Winmate FM10 Modular Vehicle-mount PCVisible and easily replaceable are the panel’s M.2 Transcend TS128GMTS4002 solid state disk with a speedy SATA III 6Gb/s interface. Had anyone told me 20 years ago that there’d someday be quite affordable 128GB drives barely larger than a postage stamp, I definitely wouldn’t have believed it. Next to it sits an M.2 2230 Intel Dual-Band Wireless-AC 72653 WiFi module that combines fast 802.11ac with dual-mode Bluetooth 4.0 WiFi module. On the other side of the Transcend SSD is an empty full-size mini-PCIe slot that looks comparatively large combined to the other two. Miniaturization never stops in electronics.

On the other end of the motherboard is the unit’s sole RAM slot, populated in our tester by a Transcend 8GB DDR3L 1600 RAM module. As long as we’re talking size, it’s interesting that memory modules haven’t shrunken further in the last few years. One thing that’s interesting (to tech geeks anyway) is that while virtually every electronic circuit board I’ve ever seen is laid in a strict orthogonal grid like a city plan, the FM10’s board has a colony of tiny components that are oriented at a 45-degree angle, as if it were an old town the city planners then built around. Another interesting aspect of the board is the dearth of edge-mount I/O just a single USB 3.0 port and the SIM and microSD card slots because almost all I/O is via the system’s elaborate dock. Antenna ports, however, are present in abundance. No fewer than 12 little ports allow connection between radio modules and internal and external antennae.

Also of note is Winmate’s dedication to making sure no connectors are vibrating loose on the job small dollops of white silicon glue see to that.

Winmate FM10 Modular Vehicle-mount PC

Finally, above, some details. From left to right, the interesting board layout with its 45-degree angles, the tongue-and-groove sealing design, and the single connector that communicates between the front and back halves of the FM10.

Performance: one size fits most

With general purpose PCs you can never have enough performance, and certainly never too much. It’s not the same for industrial PCs that generally run a small number of well-defined applications, and often just one. If that’s the case, then it makes absolutely no sense to incur the expense of a high-performance processor and the extra complexity such a processor generally mandates (like fans, heat pipes, heat spreaders, etc). One could argue, of course, that while the workload of an industrial system is more predictable, different customers may still have very different performance requirements. That’s why some of Winmate’s competition in vehicle-mount computers offers multiple processor choices, sometimes with a substantial performance range.

Winmate FM10 Modular Vehicle-mount PCWinmate chose a different approach, betting on a one (processor) size fits all. As a result, the current Winmate FM line is based on one of Intel’s most popular workhorse “Bay Trail” CPUs, the quad-core Atom E3845. This is the top-of-the-line of the E3800 product family that Intel described as “the first system-on-chip (SoC) designed for intelligent systems, delivering outstanding compute, graphical, and media performance while operating in an extended range of thermal conditions.”

The quad-core E3845 has proven an attractive choice in many industrial and vertical market devices because it offers great value for the money. The graphics cores integrated into Bay Trail systems are of the same HD 4000 architecture and variety as those used in Intel’s 3rd generation Core processors, yet the E3845 costs less than 1/5th of a typical low-voltage 6th generation dual-core Core i5 processor used in mobile systems. To provide an idea where the Winmate FM10 stands in terms of overall computing performance, we ran our two standard performance benchmark suites on our evaluation unit. Passmark Software’s PerformanceTest 6.1 runs about 30 tests covering CPU, 2D graphics, 3D graphics, memory, and disk and then computes scores for each category and an overall PassMark score. As a cross check, we also always use the CrystalMark benchmark suite that tests various subsystems and then provides an overall score.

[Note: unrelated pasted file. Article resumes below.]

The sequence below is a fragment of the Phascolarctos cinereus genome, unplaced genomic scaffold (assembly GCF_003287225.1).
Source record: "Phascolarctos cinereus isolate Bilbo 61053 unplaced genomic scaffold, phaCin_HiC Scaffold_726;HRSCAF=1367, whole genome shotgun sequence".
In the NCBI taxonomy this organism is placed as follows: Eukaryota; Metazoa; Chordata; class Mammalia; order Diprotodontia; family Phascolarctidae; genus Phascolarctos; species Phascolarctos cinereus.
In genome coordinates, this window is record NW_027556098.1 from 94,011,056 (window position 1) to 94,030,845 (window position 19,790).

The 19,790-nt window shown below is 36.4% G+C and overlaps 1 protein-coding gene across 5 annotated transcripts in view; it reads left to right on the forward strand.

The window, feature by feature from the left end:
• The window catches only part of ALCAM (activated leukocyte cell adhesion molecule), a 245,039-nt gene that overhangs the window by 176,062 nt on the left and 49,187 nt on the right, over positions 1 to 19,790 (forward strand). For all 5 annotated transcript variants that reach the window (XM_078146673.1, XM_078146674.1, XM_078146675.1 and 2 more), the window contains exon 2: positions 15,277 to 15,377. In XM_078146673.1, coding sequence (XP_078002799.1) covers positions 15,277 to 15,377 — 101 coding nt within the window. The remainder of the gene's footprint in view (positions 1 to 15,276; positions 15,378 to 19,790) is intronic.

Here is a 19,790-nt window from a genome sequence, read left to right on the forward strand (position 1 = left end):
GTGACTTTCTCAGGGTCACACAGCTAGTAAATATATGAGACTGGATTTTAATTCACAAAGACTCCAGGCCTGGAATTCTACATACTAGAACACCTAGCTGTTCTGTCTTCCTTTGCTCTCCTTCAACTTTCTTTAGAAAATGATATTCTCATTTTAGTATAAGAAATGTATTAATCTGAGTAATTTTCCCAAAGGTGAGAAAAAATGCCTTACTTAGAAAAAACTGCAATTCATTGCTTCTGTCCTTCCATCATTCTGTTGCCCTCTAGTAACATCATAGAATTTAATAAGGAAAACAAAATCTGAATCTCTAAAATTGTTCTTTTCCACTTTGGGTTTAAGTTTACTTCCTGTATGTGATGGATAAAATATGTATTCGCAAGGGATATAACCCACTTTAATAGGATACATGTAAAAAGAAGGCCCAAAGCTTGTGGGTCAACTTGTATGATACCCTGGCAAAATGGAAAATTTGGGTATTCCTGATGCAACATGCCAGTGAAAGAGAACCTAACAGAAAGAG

For comparison’s sake, we included the benchmark data from Winmate’s own high-end ultra-rugged M133W tablet equipped with a fast Core processor, one of Advantech’s industrial PCs often used in vehicular deployments and equipped with a low-end E3800 Series chip, the performance version of JLT Mobile’s VERSO+ 10 panel (which also comes in a version with a low-end Atom chip), and RuggON’s VM521 vehicle-mount that uses the same E3845 as the FM10. The numbers are as follows:

&nbspWinmate FM10 performance in perspective PERFORMANCE COMPARISON Winmate Winmate Advantech JLT Mobile RuggON Model FM10 M133W TREK-674 VERSO+ 10 VM521 Winmate FM10 Modular Vehicle-mount PC Winmate FM10 Modular Vehicle-mount PC Winmate FM10 Modular Vehicle-mount PC Winmate FM10 Modular Vehicle-mount PC Winmate FM10 Modular Vehicle-mount PC Year tested 2016 2016 2014 2015 2016 What’s it for? Vehicle/industrial Mobile tablet Vehicle/surveillance Vehicle/industrial Vehicle/industrial Intel processor Atom E3845 Core i5-5200U Atom E3827 Core i5-4300U Atom E3845 CPU Speed 1.91GHz 2.2GHz 1.74GHz 1.9GHz 1.91GHz CPU Code name Bay Trail Broadwell Bay Trail Haswell Bay Trail OS Software Windows 8.1 Windows 8.1 WES7 Windows 7 WES8 Thermal Design Power (TDP) 10 watts 15 watts 8 watts 13 watts 10 watts CPU Mark 1,562.8 3,538.4 628.7 3,519.7 1,946.1 2D Graphics Mark 142.8 461.3 124.9 563.6 148.4 Memory Mark 487.2 981.3 314.2 1,114.7 390.0 Disk Mark 2,037.3 2,887.8 1,486.9 688.5 921.5 3D Graphics Mark 141.6 321.5 125.5 434.1 133.6 Overall PassMark 954.1 1,812.7 556.2 1,419.7 816.7 CM ALU 25,191 41,977 12,009 44,810 25,740 CM FPU 21,715 39,976 9,876 41,133 21,532 CM MEM 20,242 28,556 14,748 39,430 21,143 CM HDD 31,593 33,994 36,844 16,473 27,287 CM GDI 4,667 14,409 3,465 17,630 4,921 CM D2D 3,709 6,815 3,490 8,318 3,764 CM OGL 3,145 10,106 2,667 11,951 3,120 Overall CrystalMark 110,262 175,833 83,099 179,745 107,507